Alternative jobs for a industrial designer...?

Most industrial design grads don’t end up doing actual product design.

In the current climate I thought it might be good to start a list of alternative jobs for a industrial design grad

Here are a few to start us off…

Draughtsman
CAD Surface modeller
Design technology teacher (high school)
interaction designer
point of sale (POS) designer
exhibition designer
packaging designer
Footwear designer
graphic designer
interface design
Human factors consultant
Model maker
Clay sculptor

POP point of purchase

Technical Illustrator
Game Designer - Level Designer - World Builder
Prop Designer
Painter
Fabricator
Furniture Builder
Cabinet Maker
Exhibit Designer
Architectural Illustrator

Heh, this post IS MY LIFE.

I graduated with a degree in furniture design/id.
Now I work for hollywood in post production getting my IxD, UI chops together.

I just HAD to finish in May of 08.

Wow, well I got my work cut out for me next year. I really hope I’m good enough to get that crucial first job in the design world…

Excellent

Just be driven and don’t give up. This is a good thread because it shows that not everyone works for that prestigious design firm, and we all have to take those crap jobs once in a while.

You may consider any of the following depending on your skill-set:

  • P0rn Star (how awesome would that be)
  • Gigolo (see above)
  • Bartender (could be cool, meet lots of “interesting people”)
  • Drug Dealer (see above)
  • Flight Attendant (see the world)
  • Used Car Salesman (nah, maybe not, economy sucks)
  • Construction (this one is kind-of serious, you would learn a lot)
  • Janitor (seems appropriate, you know we are all neat freaks)

Why work for the Man doing crap you don’t want to do? Design your own stuff. January was a record month for us, and February is beating it. This is in a market (furniture) that should be doing poorly right now, because nobody is buying furniture to fill up the new homes that they aren’t buying. The revenue (on a single product mind you) isn’t enough for me to live on at this point in my life, but if I were still 22 it would be.

Identify a good market, design a product using processes that favor low volumes, stay away from big tooling costs, eliminate as much labor as possible (especially your own), and go. Worst case you totally screw it up on all counts and are out, what $5-10k?

In some ways, this recession is just something we’ve collectively agreed is going on. Banks are hoarding cash, so it’s hard to get loans, which means house sales and car sales are in the crapper. Other stuff is not off that much, and in a lot of cases is up. People are getting laid off because managers have decided that’s what they should be doing, or because they need to be seen doing something. The telling sign is when a company lays a bunch of people off and their revenue doesn’t fall. So what were those people doing exactly?

People are still buying stuff, and every coffee house I go into is still full of people paying $5 for a cup of coffee. We have poor memories. This ain’t exactly 1933, or even 1973.

You will never have a better opportunity to start something new. Everything you need to buy (materials, manufacturing services, advertising) is on sale. You’re fine as long as you don’t need a bank loan (if you do things right, you won’t). And if you can make it work now, you’ll be in especially great shape when things turn around.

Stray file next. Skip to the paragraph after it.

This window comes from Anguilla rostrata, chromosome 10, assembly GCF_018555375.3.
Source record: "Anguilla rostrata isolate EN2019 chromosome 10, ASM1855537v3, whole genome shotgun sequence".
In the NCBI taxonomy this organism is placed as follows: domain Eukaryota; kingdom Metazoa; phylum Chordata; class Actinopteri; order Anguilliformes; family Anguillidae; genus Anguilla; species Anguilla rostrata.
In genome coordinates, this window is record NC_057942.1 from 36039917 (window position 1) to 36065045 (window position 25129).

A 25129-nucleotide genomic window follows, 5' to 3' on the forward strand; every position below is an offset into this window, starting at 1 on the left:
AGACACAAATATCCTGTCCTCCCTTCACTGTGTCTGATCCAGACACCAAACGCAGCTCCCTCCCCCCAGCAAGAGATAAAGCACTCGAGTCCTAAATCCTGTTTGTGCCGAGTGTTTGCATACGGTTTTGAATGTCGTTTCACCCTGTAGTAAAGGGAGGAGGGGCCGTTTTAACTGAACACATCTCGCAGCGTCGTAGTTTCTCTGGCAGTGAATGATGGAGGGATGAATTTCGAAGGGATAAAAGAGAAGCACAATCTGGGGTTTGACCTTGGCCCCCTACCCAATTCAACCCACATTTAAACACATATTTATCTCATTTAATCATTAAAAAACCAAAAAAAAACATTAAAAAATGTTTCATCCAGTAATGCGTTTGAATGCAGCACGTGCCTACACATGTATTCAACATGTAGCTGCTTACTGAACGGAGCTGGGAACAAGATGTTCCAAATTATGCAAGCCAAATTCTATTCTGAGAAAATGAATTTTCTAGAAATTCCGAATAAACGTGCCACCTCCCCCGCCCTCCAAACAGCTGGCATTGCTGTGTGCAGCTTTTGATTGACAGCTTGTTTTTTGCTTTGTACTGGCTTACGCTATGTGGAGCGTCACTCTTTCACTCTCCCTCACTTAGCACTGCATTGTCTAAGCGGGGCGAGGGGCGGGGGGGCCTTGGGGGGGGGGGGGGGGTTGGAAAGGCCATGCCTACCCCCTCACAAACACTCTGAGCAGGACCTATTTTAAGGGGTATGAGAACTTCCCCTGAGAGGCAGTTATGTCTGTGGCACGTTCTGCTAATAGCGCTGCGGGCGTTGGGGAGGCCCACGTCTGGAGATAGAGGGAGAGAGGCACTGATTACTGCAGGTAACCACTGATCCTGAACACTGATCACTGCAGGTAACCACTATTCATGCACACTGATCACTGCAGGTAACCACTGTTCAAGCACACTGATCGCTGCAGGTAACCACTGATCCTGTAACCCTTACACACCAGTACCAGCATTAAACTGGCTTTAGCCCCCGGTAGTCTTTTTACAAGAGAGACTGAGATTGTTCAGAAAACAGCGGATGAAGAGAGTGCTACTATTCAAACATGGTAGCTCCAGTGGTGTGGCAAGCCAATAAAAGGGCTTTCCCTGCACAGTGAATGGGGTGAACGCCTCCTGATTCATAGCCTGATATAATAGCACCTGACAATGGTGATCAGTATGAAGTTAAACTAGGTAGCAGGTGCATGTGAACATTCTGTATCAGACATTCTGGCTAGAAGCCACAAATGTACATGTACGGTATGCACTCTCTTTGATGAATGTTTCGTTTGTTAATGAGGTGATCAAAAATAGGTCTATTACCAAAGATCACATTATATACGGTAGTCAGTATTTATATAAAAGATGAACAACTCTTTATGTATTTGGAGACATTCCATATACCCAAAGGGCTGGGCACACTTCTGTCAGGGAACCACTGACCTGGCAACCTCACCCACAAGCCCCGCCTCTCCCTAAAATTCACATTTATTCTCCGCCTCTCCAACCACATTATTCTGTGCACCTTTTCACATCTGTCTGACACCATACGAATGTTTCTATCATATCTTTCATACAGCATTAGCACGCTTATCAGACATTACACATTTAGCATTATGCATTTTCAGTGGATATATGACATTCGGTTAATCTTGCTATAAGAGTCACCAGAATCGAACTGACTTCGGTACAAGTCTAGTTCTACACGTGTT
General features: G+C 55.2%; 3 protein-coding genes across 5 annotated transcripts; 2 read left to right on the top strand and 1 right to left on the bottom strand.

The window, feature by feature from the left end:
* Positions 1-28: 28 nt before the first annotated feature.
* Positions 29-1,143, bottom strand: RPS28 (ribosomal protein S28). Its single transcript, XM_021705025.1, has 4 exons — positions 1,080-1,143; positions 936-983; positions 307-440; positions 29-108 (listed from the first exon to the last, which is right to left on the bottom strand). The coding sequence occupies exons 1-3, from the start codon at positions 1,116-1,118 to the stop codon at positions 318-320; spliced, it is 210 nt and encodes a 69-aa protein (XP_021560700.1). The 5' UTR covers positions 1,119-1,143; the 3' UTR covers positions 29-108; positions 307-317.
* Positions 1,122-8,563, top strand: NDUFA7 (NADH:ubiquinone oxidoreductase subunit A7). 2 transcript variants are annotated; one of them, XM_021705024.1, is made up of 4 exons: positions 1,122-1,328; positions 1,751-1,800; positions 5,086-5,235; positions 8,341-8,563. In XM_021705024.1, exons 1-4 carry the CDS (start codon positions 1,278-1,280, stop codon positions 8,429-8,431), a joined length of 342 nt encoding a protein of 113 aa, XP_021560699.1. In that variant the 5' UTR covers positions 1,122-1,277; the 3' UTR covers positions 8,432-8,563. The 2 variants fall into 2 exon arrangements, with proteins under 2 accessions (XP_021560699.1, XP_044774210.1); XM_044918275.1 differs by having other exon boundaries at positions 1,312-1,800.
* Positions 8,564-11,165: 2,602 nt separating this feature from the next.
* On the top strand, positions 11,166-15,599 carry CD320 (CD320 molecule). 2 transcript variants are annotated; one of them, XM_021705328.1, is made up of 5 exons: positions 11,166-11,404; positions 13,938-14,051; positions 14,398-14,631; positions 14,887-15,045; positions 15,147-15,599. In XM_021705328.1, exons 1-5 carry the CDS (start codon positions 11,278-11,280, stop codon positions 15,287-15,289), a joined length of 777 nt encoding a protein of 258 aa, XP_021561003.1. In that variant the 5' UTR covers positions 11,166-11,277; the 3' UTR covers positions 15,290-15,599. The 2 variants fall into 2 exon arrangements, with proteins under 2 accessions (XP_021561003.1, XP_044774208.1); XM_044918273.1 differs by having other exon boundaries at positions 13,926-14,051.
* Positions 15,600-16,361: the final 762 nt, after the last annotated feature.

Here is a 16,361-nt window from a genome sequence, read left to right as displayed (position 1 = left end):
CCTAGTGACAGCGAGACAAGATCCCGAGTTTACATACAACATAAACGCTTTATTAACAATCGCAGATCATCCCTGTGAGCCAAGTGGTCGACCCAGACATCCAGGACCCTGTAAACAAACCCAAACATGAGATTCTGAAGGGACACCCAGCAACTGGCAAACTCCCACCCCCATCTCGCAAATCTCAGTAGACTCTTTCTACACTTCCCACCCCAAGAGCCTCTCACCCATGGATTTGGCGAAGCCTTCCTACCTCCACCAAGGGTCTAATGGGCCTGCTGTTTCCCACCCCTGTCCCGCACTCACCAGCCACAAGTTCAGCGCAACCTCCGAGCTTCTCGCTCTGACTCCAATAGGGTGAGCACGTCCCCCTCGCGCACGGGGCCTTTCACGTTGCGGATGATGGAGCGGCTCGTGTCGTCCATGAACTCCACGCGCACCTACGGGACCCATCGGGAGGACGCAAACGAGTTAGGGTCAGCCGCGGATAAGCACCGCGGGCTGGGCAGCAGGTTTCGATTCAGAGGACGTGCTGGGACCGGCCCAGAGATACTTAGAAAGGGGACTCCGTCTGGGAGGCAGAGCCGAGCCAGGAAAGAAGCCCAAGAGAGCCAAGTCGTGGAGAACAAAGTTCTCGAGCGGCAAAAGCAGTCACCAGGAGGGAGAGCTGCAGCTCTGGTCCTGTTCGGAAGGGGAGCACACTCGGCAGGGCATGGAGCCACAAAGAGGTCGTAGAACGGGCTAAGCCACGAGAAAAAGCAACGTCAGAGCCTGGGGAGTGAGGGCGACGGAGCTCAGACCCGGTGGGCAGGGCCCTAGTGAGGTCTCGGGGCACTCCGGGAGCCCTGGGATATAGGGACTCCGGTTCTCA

Dude I feel you! I also just HAD to finish May 2008. Perfect timing haha! Kind of a hard summer, but things are going ok now.

Scott Bennett, I totally agree!

Personally, I’ve been hot on the path of starting my own business finally, after years of toying with the idea. With no job, and no prospects for the foreseeable future, I really have nothing to lose and much more to gain than I could ever get from a crap job “until the economy turns around.”

Approaching the creation of a business as a design problem gives one a killer portfolio. Even if you are not successful with your business, you can show your experience being able to consider more aspects of a product than just design itself. Who can honestly say that would not be valuable experience in an employers’ eyes?

In the county I live in, unemployment has jumped to 13%, but even those out of work are spending money. They still try to maintain as much “normal” as possible. Those with a job are not making big purchases, but they have certainly not stopped buying everything. The lowest end seems to be getting hit the hardest, while mid- to high-end is at least surviving.

People are more aware of value now than ever before, and as designers we should be able to clearly illustrate our ability to add value through design, weather or not its for the man or our own ventures. Its taken me a couple of months since being “freed up for other opportunities” to take the blinders off and see the opportunities all around, despite what the media says is happening. Recession or not, people are still living their lives, and there are still demands that beg to be filled.

I’m right with you, I’ve been working on the same and telling others to try it also. Cut out the middlemen as much as possible, own your effort. Use that strategic thinking to design a product under recession restrictions and go for it.